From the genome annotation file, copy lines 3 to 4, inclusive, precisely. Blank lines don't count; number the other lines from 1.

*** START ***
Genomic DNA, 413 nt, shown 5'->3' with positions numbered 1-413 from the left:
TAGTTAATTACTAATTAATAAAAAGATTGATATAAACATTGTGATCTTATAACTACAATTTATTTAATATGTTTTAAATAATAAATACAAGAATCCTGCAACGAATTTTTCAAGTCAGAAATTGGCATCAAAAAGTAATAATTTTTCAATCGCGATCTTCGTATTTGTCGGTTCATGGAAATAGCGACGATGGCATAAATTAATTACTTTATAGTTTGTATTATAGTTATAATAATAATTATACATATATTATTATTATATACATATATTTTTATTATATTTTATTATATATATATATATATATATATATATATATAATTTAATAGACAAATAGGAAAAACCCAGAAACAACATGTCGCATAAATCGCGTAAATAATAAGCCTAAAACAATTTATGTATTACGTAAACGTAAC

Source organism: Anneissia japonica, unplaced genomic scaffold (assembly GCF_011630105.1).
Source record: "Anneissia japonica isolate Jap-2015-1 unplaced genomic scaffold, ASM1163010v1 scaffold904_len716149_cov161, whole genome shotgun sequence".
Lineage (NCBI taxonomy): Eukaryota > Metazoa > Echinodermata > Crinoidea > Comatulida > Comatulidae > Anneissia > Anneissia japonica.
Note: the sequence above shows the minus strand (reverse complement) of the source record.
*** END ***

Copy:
Source organism: Anneissia japonica, unplaced genomic scaffold (assembly GCF_011630105.1).
Source record: "Anneissia japonica isolate Jap-2015-1 unplaced genomic scaffold, ASM1163010v1 scaffold904_len716149_cov161, whole genome shotgun sequence".